This installment: mystical Jewish teachings tangle with a contemporary abduction; a murder in the Midwest circa 1931; short stories from Britain; short stories based in Hawaii; a bird-themed memoir; and a novel that incorporates historical unrest in Chiapas.
A Guide to the Perplexed by Dara Horn
Mystical Jewish teachings tangle with a Middle Eastern abduction in this multi-layered, suspenseful, philosophical novel. Josie has created a software program that gathers voluminous information about each client, a kind of comprehensive memory bank. In Egypt she’s kidnapped by a zealot who plans to use her expertise to bring down the government. Back home in America her jealous sister Judith eagerly steps into Josie’s life completely (they all think she’s dead), giving “aid and comfort” to husband and young daughter Talia. In a parallel, intersecting story, a professor in the late 1800’s discovers an incredible cache hidden in a synagogue where all the pieces of paper that bore the name of god have been stored. (They can’t be thrown away.) I’d occasionally find myself perplexed by excerpts from the Guide itself, an ancient text, but the novel was so engrossing that it didn’t interfere with the sweep and depth of the story.
Quiet Dell by Jane Anne Phillips
Based on actual happenings, this book tells of a Midwestern murder case in 1931. A desperate, naïve widow connects with a “gentleman” through a personal ad and that’s the end of her and her 3 children including charming, creative Annabel He’s a predator and she’s just one of a string of victims. He’s very convincing as he describes his fortunes in this eponymous, ill named West Virginia town. A young reporter ahead of her time pursues the case and he’s finally caught. In odd short chapters Annabel observes from the afterlife. The writing has a slightly mannered quality that reflects the era. An interesting wrinkle: the widow’s husband was closeted and committed suicide; a friend and suitor, also gay, offers to marry her but the gallant stranger is more compelling. An odd note: the actual names of some of the players, i.e. Grimm and Law, seem penny-dreadful appropriate. Old photos and clippings add verisimilitude. A creepy well told tale.
Dark Lies the Island by Kevin Barry
I was entranced by his City of Bohane and glad I remembered its enchantment because it took me a while to cozy up to these short stories. Barry has an antic, layered way of telling, full of local references that add texture but may be slippery if you don’t have the background. (I admit I understand some from reading so many books from Britain.) An old hotel—bad investment, lousy weather—and then comes the flood. A small-town doctor nicknamed Sot ends up in a gypsy encampment. A bunch of guys on a loopy pilgrimage to find the best ale end up in Wales. Grim and messy happenings but infused with incredible life force and humor, like low sun peeking under dark clouds. Highly recommended.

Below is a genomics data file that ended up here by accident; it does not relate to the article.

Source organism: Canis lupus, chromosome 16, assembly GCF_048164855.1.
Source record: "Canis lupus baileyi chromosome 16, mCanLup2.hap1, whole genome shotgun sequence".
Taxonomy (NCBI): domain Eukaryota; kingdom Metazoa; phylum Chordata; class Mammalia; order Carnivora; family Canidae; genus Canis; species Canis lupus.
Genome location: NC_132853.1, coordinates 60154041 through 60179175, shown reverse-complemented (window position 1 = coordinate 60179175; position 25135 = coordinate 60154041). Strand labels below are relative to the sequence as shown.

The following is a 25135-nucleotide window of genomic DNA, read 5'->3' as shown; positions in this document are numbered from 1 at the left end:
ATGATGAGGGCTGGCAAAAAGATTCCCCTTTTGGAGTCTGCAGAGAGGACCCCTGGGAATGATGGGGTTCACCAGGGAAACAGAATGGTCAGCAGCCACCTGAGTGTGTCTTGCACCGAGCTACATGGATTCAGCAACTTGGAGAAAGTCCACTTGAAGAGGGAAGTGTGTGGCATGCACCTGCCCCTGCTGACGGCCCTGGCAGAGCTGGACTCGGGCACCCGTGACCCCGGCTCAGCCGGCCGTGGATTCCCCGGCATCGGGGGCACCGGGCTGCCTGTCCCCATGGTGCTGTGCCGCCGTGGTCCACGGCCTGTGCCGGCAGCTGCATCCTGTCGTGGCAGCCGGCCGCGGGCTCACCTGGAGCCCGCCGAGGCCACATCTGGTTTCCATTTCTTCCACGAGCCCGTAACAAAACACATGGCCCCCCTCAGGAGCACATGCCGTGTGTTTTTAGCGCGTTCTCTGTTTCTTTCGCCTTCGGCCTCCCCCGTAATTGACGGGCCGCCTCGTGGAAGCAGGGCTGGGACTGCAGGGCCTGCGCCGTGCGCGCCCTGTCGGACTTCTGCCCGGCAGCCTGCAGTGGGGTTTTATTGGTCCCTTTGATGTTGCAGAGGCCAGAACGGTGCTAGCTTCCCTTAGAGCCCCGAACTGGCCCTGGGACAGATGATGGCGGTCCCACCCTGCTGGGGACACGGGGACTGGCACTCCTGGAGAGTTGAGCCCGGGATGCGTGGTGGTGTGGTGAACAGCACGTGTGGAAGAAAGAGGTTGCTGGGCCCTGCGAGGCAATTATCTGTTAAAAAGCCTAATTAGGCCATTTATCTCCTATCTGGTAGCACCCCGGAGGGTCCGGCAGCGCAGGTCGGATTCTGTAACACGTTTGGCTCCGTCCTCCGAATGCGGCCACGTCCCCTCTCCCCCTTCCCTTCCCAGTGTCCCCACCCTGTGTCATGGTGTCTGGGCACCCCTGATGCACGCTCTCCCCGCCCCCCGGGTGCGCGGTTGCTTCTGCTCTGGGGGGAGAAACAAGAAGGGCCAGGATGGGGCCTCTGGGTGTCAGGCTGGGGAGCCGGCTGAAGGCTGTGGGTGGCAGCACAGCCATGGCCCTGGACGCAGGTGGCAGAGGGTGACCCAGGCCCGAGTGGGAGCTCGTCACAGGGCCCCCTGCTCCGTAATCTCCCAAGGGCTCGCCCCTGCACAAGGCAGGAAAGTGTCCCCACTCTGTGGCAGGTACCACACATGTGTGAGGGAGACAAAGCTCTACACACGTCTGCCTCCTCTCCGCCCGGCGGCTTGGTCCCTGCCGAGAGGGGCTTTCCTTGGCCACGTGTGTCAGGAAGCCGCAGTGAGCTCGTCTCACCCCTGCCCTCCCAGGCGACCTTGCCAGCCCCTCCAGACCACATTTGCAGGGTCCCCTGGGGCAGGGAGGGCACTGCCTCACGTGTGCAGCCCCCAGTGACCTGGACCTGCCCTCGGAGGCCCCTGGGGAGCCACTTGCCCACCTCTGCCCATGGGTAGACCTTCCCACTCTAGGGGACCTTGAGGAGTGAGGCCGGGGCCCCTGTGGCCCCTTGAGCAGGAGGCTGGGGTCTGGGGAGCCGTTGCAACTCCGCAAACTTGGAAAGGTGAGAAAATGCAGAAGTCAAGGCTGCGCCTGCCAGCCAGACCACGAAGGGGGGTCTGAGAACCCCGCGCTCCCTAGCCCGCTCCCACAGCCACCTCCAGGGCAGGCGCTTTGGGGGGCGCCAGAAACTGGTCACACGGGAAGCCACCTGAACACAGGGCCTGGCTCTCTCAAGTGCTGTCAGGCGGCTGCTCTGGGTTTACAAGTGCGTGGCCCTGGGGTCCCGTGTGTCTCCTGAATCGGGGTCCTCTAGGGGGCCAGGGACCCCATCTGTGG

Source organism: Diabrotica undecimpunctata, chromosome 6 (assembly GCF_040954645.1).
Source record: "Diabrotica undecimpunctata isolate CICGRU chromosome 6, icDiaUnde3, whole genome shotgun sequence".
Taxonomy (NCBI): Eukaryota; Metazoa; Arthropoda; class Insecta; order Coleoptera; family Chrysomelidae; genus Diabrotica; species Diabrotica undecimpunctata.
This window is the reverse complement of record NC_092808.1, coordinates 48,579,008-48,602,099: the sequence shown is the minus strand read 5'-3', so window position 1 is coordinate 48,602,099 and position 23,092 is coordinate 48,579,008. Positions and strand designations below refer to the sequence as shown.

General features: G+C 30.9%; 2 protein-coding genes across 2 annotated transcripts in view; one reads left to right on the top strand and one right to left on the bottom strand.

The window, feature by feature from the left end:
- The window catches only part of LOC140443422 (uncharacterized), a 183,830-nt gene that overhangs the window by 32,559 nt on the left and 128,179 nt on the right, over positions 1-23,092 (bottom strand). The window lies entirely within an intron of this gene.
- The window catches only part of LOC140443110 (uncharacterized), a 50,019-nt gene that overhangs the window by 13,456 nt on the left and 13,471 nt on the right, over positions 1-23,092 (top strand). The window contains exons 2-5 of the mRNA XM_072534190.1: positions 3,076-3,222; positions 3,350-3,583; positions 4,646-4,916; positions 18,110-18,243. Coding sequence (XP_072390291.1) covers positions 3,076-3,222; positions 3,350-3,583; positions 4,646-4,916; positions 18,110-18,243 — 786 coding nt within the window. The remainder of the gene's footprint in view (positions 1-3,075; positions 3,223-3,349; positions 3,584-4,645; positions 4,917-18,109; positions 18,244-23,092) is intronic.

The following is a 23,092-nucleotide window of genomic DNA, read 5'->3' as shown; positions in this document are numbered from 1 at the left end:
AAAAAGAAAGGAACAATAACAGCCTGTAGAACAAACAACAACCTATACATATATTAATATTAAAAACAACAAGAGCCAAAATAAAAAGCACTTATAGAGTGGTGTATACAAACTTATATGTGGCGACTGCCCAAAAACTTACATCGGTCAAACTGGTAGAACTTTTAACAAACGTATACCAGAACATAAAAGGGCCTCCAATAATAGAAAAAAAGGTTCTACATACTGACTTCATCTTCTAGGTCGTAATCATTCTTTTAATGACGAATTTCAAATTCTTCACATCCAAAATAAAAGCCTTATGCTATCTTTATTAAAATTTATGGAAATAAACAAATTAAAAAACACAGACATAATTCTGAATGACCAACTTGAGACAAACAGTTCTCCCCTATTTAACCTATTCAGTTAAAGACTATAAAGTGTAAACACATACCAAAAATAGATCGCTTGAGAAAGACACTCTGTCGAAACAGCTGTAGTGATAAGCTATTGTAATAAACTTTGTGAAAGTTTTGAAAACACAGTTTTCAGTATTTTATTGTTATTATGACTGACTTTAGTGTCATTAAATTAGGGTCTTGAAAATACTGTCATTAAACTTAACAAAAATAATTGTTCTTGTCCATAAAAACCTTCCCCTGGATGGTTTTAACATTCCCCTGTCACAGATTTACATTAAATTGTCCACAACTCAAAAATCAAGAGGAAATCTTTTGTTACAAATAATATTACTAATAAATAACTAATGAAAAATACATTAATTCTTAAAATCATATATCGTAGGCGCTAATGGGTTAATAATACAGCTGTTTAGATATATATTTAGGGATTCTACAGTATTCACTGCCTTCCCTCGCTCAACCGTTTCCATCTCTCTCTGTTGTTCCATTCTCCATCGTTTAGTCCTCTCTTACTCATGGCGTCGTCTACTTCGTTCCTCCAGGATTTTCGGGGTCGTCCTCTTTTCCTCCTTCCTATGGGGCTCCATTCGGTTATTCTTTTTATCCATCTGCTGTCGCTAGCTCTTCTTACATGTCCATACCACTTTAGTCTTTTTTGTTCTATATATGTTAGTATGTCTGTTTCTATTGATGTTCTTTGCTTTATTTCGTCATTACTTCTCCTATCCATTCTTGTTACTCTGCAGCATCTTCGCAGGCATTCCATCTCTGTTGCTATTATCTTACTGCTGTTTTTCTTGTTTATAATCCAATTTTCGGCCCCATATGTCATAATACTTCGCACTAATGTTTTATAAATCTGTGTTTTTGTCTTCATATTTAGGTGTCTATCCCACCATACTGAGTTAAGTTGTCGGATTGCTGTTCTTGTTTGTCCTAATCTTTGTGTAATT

This Is Paradise by Kristiana Kahakauwila
Short stories told about Hawai’i’s complex, conflicted culture. Natives often speak in pidgin. Characters struggle with identity, especially if they’re hapa (mixed race) or married to outsiders. Hotel maids, cock fighters, cowboys, and pig hunters all tell their stories. One family appears in a number of them, playing out the sorrows of the death of a child and a long affair over time. The book offers insight into a place I haven’t read much about, from insiders’ points of view.
I Hate to Leave This Beautiful Place by Howard Norman
A memoir by a writer whose work is often bird-themed. From growing up in Michigan in the ‘60’s to ending up in Inverness (a birder’s paradise), we learn about how birds play into his personal history. A trap he made that caught a swan, with tragic results. A series of articles on birds for various newspapers to pay off a crazy auction bid for a painting of birds. A spell in wild Northern Canada among the Eskimos, including a rock band dubbed Nanook the Gook and a malevolent shaman. Evocative and touching.
Let the Water Hold Me Down by Michael Spurgeon
Hank’s brother drowned in high school and he’s haunted by the death that he feels he caused. Adrift after college, he ends up in Chiapas at the invitation of rich, handsome, charismatic Cesar, who was his roommate and soccer-mate at school. He ends up working in a bar and gradually becomes aware of the sources of social unrest in the region. Cesar becomes the enemy, as Hank gets involved with his ex-girlfriend and the revolutionary movement. In a dramatic denouement, they have to flee under life-threatening circumstances. Interesting insights into history and for me a new slant on the impact of NAFTA on the local culture.
Back next Monday.